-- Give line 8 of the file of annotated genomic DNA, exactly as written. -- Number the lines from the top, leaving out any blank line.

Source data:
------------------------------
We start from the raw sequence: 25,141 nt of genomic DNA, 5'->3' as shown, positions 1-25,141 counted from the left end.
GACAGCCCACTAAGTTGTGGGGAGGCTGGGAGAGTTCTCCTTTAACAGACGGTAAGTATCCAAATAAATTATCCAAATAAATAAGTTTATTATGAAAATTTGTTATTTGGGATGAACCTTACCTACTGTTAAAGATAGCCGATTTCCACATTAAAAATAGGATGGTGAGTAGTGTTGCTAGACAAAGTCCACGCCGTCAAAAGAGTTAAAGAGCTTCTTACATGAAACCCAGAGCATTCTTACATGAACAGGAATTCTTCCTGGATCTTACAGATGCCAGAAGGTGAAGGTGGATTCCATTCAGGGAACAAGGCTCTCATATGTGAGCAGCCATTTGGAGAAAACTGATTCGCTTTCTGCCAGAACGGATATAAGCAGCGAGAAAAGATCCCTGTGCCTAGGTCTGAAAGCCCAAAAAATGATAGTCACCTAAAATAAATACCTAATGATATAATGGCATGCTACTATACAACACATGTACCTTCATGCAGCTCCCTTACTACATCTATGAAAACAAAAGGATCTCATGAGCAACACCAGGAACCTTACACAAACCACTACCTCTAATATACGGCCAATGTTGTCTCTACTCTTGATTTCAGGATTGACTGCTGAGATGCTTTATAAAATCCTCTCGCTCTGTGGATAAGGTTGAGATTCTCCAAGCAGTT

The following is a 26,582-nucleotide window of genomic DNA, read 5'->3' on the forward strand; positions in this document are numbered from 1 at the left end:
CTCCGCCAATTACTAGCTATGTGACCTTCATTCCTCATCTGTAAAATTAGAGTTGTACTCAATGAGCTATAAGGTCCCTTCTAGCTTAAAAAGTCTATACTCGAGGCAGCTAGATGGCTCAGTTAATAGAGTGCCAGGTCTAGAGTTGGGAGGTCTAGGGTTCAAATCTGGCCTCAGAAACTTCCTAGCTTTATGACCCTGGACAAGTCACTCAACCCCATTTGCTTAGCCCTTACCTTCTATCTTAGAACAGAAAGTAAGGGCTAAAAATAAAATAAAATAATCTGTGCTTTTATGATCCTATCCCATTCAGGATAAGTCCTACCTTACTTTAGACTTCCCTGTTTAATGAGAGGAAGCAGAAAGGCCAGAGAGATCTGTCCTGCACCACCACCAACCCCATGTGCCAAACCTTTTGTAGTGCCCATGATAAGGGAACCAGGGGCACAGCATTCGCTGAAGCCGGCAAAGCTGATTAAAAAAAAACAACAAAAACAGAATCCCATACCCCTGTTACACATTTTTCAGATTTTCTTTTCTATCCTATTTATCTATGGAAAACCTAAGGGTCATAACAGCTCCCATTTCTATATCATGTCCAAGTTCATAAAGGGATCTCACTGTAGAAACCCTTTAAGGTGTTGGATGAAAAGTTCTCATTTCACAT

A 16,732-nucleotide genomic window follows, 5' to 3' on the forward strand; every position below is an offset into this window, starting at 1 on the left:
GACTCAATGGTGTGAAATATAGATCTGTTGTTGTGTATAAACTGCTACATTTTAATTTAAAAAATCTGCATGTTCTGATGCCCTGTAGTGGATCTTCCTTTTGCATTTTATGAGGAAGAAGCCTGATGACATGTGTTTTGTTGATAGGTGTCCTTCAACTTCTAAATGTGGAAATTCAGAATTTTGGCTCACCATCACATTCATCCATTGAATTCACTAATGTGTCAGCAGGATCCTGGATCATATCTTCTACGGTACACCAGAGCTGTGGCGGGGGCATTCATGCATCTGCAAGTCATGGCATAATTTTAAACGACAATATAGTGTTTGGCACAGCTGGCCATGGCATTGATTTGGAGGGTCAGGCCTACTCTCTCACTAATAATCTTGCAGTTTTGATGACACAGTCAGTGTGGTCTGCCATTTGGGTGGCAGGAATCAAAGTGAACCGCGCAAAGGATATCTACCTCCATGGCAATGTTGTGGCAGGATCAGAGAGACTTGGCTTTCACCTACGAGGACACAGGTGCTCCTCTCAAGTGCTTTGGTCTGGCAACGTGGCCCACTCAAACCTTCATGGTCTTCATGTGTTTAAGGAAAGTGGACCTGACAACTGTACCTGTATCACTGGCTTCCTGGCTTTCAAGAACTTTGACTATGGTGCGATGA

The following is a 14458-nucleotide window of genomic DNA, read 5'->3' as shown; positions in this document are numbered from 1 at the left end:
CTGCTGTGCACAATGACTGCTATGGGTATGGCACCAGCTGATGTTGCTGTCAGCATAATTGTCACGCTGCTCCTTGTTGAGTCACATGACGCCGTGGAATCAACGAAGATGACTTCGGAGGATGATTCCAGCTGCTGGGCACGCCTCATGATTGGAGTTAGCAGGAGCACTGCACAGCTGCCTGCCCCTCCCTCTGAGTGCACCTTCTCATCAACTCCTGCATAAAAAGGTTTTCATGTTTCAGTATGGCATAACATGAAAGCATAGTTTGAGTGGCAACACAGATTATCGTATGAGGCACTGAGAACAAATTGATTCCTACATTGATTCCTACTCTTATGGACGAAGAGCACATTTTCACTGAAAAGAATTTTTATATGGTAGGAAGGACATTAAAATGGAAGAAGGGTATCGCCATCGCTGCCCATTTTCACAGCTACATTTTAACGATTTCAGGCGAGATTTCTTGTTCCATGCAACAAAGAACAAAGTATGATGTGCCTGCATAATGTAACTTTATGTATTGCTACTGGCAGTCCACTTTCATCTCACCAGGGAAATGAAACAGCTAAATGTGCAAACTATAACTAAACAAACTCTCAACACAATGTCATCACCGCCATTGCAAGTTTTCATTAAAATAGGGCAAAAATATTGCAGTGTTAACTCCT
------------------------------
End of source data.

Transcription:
CTGCTGTGCACAATGACTGCTATGGGTATGGCACCAGCTGATGTTGCTGTCAGCATAATTGTCACGCTGCTCCTTGTTGAGTCACATGACGCCGTGGAATCAACGAAGATGACTTCGGAGGATGATTCCAGCTGCTGGGCACGCCTCATGATTGGAGTTAGCAGGAGCACTGCACAGCTGCCTGCCCCTCCCTCTGAGTGCACCTTCTCATCAACTCCTGCATAAAAAGGTTTTCATGTTTCAGTATGGCATAACATGAAAGCATAGTTTGAGTGGCAACACAGATTATCGTATGAGGCACTGAGAACAAATTGATTCCTACATTGATTCCTACTCTTATGGACGAAGAGCACATTTTCACTGAAAAGAATTTTTATATGGTAGGAAGGACATTAAAATGGAAGAAGGGTATCGCCATCGCTGCCCATTTTCACAGCTACATTTTAACGATTTCAGGCGAGATTTCTTGTTCCATGCAACAAAGAACAAAGTATGATGTGCCTGCATAATGTAACTTTATGTATTGCTACTGGCAGTCCACTTTCATCTCACCAGGGAAATGAAACAGCTAAATGTGCAAACTATAACTAAACAAACTCTCAACACAATGTCATCACCGCCATTGCAAGTTTTCATTAAAATAGGGCAAAAATATTGCAGTGTTAACTCCT